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Polish Elders 'Keep Things Happening' to Stay Vital

Nowy Dziennik Polish Daily News, News Feature, Ewa Kern-Jedrychowska Posted: Jul 02, 2009

Often lonely, elderly immigrants would like to get involved in the community life. But sometimes its not easy, especially without language skills.

Helena Przybylska, age 71, has been busy for as long as she can remember. She lost her husband when she was young and had to raise their children by herself. Life remained tough for her after she immigratied to the United States. But she always thought its better to have too much work, than not enough.

Przybylska was forced to slow down when at the age of 58 she had a heart attack. She was not able to return to work, but could not sit at home either.

Older people dont know what to do with themselves, she said.I tried to read, watch TV, listen to the radio But when you are staying at home, its difficult to fill all your time.

A year ago Przybylska came across an ad saying that the Reformed Church on Milton Street in Greenpoint, a predominantly Polish neighborhood in Brooklyn, N.Y., where she lives, was looking for bilingual volunteers to help at its soup kitchen and food pantry.

She called and they accepted her. Soon after that she also joined the ProLife Homeless, a group that helps homeless Polish people.

I have a pacemaker and arthritis. But I want to help others as long as my health will allow me, said Helena, who also assists her friends as an interpreter when they need to go for an appointment at the Social Security Administrations office or to pick up Food Stamps. I only ask them to pay the subway fare for me.

Helena speaks English well. But for many elderly immigrants, especially those who do not reside in their ethnic neighborhoods, the language barrier makes it impossible to get involved in the affairs of their surrounding world.

English-language proficiency is a concern for a growing number of the U.S. residents. The foreign-born population in the United States increased by 57 percent between 1990 and 2004, according to the U.S. Census Bureau.

Moreover, the number of adults ages 65 or older is projected to more than double by 2030. And by 2050, minority elders will comprise more than 40 percent of the U.S. older adult population.

If these people were not able to participate in lives of their community, it would be a waste of human potential. They could be a great asset for their neighborhoods, said Patience Lehrman, director of Project SHINE, a program of the Center for Intergenerational Learning at Temple University in Philadelphia. She spoke at the AARP Diversity Conference in Chicago in June.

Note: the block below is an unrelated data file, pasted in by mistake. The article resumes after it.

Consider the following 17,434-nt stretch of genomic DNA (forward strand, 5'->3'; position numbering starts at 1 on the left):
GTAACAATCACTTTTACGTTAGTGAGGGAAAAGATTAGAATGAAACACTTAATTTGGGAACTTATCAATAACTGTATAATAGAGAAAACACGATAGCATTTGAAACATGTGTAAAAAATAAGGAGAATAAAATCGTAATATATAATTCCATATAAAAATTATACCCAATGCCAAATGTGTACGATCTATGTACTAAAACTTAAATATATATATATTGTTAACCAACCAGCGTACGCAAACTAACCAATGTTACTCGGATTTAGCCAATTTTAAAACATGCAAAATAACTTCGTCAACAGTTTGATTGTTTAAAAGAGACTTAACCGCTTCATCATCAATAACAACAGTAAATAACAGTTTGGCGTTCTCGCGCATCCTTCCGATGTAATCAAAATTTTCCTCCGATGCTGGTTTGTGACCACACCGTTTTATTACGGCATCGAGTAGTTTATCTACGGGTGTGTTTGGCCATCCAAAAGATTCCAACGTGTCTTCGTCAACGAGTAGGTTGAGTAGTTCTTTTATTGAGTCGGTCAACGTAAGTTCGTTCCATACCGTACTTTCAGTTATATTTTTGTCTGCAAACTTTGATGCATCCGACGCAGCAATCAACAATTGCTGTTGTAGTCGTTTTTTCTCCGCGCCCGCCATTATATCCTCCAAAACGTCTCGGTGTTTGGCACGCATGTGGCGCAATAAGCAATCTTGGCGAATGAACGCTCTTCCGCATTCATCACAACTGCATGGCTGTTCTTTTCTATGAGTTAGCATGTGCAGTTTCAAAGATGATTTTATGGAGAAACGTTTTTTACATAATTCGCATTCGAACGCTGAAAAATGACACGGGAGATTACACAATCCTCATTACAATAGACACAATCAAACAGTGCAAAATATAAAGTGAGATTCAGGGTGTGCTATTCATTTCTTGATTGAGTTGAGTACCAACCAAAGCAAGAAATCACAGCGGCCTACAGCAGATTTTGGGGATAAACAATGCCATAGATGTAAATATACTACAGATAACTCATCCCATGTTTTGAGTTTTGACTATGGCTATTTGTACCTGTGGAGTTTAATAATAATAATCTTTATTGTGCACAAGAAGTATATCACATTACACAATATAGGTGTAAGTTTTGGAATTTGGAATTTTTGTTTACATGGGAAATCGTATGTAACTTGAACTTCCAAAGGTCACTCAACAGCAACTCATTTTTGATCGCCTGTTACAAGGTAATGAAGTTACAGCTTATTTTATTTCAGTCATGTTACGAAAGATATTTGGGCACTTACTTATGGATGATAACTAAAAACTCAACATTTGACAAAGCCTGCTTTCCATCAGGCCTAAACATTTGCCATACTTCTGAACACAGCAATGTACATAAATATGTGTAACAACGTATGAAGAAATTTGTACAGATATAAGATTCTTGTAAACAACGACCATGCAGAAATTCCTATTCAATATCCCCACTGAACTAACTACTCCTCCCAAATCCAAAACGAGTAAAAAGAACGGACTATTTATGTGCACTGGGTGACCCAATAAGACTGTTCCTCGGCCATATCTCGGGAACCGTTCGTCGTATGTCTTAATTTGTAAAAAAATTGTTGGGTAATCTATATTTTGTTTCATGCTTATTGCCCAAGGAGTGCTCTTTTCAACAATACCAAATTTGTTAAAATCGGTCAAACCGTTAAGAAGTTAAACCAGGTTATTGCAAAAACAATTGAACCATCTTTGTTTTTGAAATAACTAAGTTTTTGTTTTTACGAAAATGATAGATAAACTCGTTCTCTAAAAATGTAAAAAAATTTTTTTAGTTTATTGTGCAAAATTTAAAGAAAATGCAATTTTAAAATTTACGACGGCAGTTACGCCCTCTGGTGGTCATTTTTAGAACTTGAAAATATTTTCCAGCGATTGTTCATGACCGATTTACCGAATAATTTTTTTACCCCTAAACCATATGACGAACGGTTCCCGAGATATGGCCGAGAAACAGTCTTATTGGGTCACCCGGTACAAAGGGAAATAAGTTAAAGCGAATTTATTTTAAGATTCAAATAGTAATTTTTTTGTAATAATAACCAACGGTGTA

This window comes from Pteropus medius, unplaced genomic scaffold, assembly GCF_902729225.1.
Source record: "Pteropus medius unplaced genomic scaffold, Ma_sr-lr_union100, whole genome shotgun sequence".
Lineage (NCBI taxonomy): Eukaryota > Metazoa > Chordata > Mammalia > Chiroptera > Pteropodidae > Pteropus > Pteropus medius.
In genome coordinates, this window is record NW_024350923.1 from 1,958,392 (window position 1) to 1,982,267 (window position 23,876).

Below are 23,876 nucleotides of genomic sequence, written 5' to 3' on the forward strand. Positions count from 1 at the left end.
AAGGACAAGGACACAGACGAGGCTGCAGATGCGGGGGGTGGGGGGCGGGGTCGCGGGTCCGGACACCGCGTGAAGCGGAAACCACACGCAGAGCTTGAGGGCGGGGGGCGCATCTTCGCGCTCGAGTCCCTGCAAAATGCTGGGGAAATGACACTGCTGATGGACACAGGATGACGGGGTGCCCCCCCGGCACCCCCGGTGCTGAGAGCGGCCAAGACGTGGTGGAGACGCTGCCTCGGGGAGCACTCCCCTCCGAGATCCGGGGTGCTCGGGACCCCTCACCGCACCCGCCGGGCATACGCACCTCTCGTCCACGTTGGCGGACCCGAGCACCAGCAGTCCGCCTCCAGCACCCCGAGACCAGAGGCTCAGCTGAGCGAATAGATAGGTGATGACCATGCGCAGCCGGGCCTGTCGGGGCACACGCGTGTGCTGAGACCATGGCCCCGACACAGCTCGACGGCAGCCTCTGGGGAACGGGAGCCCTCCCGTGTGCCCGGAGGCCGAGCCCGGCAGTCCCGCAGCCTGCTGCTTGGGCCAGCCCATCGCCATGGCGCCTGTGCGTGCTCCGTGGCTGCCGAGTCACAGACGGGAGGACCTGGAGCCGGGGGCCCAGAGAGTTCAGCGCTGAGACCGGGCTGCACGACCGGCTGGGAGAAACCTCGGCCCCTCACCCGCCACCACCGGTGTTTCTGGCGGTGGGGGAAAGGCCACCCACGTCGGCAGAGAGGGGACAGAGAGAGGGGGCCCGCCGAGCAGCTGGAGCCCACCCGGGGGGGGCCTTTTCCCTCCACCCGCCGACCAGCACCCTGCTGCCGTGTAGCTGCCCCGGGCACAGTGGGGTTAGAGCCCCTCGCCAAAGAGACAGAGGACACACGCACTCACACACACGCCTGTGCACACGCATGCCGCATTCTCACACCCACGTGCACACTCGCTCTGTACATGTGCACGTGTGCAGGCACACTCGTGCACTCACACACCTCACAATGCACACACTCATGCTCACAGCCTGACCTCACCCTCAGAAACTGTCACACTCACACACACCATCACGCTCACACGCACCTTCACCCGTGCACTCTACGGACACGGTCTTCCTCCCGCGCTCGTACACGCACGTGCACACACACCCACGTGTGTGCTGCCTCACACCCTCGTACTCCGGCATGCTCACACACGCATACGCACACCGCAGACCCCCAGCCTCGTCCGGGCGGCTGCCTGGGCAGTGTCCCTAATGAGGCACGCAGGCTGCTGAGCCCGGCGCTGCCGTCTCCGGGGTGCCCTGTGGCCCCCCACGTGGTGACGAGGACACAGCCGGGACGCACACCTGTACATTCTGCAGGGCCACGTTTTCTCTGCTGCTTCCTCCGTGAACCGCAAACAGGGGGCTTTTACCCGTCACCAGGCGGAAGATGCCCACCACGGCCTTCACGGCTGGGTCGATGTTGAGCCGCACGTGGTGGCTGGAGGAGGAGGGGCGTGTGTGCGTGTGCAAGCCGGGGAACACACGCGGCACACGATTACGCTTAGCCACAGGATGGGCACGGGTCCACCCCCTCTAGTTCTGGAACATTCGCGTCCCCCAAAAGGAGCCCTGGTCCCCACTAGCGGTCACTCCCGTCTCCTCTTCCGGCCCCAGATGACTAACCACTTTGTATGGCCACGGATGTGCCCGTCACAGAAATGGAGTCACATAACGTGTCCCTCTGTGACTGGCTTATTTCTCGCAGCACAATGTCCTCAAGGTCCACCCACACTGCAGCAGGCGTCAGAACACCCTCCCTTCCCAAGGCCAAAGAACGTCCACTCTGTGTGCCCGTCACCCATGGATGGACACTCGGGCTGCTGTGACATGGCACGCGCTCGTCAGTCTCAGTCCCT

Project SHINE, established in 1997, aims among other goals to get elders engaged in life of their local communities.

Last fall the project released its Community Treasures (http://projectshine.org/) study on why and how immigrant elders contribute to their families and communities. Lehrman said they conducted interviews with 99 immigrant elders from seven major ethnolinguistic groups: Latino, Chinese, Vietnamese, African and others.

Project SHINEs researchers defined civic engagement broadly to include both formal and informal volunteer roles. Most commonly interviewees were already engaged in a variety of activities, usually involving their families, if their members also reside in the U.S. For some this could mean becoming involved in a grandchilds school.

However, there is a much wider variety of options for seniors residing in ethnic neighborhoods where they can communicate in their native language in social centers or religious institutions. This allows elders who do not speak English to communicate with other seniors, but also to develop their interests and spend time in many interesting ways.

"Older immigrants' civic engagement activities tend to be carried out in their own ethnic communities, where they feel comfortable, have a sense of ownership, and want to address urgent needs, the SHINE report says.
Examples included caring for sick neighbors, organizing the community to help new immigrants, and mediating family and community conflicts.